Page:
The Pope Is Not Perfect: What Infallibility Actually Means
During the last few decades, Catholics have become subject to a form of Papolatry. They have fallen into a false notion that the Pope is faultless and without error. Since Pope Francis was elected to the Petrine Office, this belief amongst Catholics has become more evident by each passing day.
I have witnessed this sentiment with differing examples where Pope Francis makes a statement contrary to the teachings of the Catholic Church. Immediately, Catholics run to his defense. In December of last year, Pope Francis denied the miracle of the multiplication of fish and loaves, and Jimmy Akin rushed to his defense. In February of this year, he stated that if you do not feel like you are a sinner, then you shouldn’t go to Mass. The latest fiasco is with Pope Francis’ 10 Things That Bring Joy, not one of them having to do with Christ and His Church.
This attitude was around during the pontificates of Popes Benedict XVI and St. John Paul II. In 2010, Pope Benedict mentioned that “condoms may be ‘first step’ in moralization of sexuality”. Pope John Paul II kissed a Koran. Jimmy Akin also wrote about that as well.
This conviction leads one to believe that the Pope is free from error at all times. It is a misunderstanding that assumes that the Pope is constantly guided and formed by the Holy Spirit. This is simply erroneous and conflicts with Catholic Church teachings.
As the Catechism of the Catholic Church states (my emphasis):
“The Roman Pontiff, head of the college of bishops, enjoys this infallibility in virtue of his office, when, as supreme pastor and teacher of all the faithful — who confirms his brethren in the faith he proclaims by a definitive act a doctrine pertaining to faith or morals. … The infallibility promised to the Church is also present in the body of bishops when, together with Peter’s successor, they exercise the supreme Magisterium,” above all in an Ecumenical Council. When the Church through its supreme Magisterium proposes a doctrine “for belief as being divinely revealed,” and as the teaching of Christ, the definitions “must be adhered to with the obedience of faith.” CCC 891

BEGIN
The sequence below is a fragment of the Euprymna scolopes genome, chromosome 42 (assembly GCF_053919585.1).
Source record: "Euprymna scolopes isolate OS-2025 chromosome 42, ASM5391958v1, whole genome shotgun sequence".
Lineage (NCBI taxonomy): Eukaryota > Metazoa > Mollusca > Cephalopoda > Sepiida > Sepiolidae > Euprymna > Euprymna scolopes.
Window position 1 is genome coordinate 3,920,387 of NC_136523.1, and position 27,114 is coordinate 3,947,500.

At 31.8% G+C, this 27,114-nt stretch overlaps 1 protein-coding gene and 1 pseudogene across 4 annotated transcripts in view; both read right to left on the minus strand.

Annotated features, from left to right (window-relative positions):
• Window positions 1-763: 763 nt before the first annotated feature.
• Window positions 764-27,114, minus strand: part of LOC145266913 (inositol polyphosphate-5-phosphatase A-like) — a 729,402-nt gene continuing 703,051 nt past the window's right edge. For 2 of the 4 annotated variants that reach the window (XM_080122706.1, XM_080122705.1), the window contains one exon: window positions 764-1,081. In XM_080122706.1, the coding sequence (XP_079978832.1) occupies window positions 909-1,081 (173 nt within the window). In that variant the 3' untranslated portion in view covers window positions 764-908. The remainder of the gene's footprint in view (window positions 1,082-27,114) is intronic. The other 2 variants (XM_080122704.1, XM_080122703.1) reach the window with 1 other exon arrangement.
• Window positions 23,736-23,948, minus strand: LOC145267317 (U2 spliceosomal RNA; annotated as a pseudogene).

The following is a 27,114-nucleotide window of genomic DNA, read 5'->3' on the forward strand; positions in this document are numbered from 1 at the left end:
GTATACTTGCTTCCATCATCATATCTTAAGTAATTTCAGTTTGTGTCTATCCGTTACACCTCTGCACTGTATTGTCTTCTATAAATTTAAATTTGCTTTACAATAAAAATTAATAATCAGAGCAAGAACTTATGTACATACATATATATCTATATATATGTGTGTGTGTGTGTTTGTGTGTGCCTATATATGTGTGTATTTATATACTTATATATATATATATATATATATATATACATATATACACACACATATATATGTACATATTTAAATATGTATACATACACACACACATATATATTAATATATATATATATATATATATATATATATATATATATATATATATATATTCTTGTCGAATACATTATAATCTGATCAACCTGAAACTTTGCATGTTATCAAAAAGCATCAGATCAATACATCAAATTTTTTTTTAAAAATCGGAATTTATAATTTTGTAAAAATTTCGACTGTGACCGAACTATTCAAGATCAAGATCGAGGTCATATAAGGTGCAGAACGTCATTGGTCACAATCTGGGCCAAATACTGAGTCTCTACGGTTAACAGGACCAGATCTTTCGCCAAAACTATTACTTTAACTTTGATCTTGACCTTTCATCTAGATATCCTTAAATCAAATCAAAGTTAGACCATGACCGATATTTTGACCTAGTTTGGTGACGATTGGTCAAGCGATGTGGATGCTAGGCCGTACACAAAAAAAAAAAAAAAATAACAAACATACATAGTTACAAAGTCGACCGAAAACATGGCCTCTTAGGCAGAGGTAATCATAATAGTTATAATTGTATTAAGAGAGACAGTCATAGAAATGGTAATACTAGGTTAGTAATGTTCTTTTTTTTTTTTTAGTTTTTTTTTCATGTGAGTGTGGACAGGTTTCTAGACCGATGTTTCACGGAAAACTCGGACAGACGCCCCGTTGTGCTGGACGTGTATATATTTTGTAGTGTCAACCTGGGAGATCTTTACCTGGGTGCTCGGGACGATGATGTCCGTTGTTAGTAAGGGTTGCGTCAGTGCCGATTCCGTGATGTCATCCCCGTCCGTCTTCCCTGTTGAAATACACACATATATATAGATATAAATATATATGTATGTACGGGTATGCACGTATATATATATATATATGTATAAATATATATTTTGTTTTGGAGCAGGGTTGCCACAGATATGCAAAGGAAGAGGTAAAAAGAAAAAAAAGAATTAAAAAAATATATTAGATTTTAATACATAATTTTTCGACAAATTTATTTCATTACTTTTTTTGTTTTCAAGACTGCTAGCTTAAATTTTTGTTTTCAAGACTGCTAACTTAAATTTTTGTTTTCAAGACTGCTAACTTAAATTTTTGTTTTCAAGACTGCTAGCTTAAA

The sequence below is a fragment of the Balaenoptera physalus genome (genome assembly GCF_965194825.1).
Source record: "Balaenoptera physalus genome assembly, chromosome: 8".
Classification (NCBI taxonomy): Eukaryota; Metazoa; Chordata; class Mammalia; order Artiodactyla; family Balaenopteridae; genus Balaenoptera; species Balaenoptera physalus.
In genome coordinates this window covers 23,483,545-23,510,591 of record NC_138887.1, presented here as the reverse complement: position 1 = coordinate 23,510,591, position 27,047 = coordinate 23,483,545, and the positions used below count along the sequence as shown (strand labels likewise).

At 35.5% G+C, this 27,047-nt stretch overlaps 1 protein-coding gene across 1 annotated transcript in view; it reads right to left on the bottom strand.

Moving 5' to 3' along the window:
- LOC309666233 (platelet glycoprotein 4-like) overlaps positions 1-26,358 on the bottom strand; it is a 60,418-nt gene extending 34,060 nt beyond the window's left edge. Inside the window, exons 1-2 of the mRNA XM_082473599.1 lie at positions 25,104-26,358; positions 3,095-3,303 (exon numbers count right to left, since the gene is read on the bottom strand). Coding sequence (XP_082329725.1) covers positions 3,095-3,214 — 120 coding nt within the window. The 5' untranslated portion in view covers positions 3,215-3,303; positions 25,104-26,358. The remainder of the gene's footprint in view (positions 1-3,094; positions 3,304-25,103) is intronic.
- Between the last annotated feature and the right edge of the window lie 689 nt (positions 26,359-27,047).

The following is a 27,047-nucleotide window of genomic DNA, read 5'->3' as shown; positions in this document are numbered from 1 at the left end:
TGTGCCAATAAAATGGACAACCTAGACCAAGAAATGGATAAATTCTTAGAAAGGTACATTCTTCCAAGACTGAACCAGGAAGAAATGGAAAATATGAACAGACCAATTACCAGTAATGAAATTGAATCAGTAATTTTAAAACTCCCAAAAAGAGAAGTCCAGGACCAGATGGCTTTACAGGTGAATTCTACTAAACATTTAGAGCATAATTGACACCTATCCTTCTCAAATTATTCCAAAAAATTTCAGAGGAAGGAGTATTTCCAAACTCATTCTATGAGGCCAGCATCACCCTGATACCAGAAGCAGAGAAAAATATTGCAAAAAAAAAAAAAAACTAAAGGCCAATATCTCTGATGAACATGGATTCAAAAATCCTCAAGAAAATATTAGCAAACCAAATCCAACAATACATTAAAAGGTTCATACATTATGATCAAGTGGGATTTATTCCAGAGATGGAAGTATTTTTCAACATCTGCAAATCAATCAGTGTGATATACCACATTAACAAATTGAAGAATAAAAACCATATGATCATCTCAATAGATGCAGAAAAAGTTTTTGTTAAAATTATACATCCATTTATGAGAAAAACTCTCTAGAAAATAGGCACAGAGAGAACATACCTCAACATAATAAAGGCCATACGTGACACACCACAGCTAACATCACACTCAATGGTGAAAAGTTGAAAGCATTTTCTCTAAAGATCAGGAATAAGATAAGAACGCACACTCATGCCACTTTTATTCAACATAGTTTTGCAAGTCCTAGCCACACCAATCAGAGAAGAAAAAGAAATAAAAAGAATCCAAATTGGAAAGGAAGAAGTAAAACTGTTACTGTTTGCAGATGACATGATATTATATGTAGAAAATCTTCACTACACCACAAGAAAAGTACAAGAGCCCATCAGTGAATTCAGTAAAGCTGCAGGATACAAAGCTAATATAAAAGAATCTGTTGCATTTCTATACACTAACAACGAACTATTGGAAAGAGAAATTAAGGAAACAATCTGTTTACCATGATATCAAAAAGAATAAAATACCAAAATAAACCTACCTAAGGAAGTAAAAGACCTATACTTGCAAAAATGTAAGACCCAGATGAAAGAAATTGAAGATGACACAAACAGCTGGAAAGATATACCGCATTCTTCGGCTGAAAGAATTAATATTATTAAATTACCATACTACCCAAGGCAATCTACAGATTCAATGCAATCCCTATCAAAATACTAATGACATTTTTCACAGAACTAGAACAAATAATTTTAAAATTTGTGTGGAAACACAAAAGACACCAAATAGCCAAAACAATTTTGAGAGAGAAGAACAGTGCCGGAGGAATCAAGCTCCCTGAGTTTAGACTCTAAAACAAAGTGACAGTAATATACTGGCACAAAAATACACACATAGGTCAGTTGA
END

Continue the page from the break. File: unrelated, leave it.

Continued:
This infallibility extends as far as the deposit of divine Revelation itself.
How can a man be a sinner one minute and upon being announced the Pope, transform into a Saint the next? The answer is simple: he cannot.
God does not readily bestow such omnipotent qualities, even on the highest of men. He created only two perfect beings, His Son Jesus Christ, and His Mother Mary. These two are the only humans to have walked the Earth who were blameless in the eyes of the Lord. Only these two could be described as being in perfect unity with the Holy Spirit.
Pope Francis, when asked who he was in an interview by America Magazine, responded “a sinner”. A phrase that many Catholics and non-Catholics have remembered that the Pope has publicly categorizes himself as. A sinner who in a Papal audience admitted to going “to confession every two weeks”. A sinner with free-will. Free-will that allows him to choose to do the opposite of what the Holy Spirit may be calling him to do.
Think about it another way. If you were elected to the Papacy, would you not need the Sacraments? Would you do everything God wants you to do? Unless you are the Immaculate Conception, the answer would be “no”.
Pope Francis began his pontificate by asking for our prayers. If the Pope is free from error in all that he does, why would he need prayers? Because he is not flawless or free from error in his day to day operations.
If the Pope is impeccable due to his office, then every Pope in history should be canonized today. This would even include the Borgia Popes who were known for their debauchery, sexual immorality, thievery, and dishonesty to name a few. By today’s standards, they would not be considered saints because of the public scandal that they caused by their words and deeds.
Are they automatically saints because of their office? Knowing that a saint is someone who lived a holy life, both publicly and privately, I would gander that they are not.
Scrutinize the life of the Pope based upon his teachings and the life he lives. It should closely resemble that of Jesus, in many ways.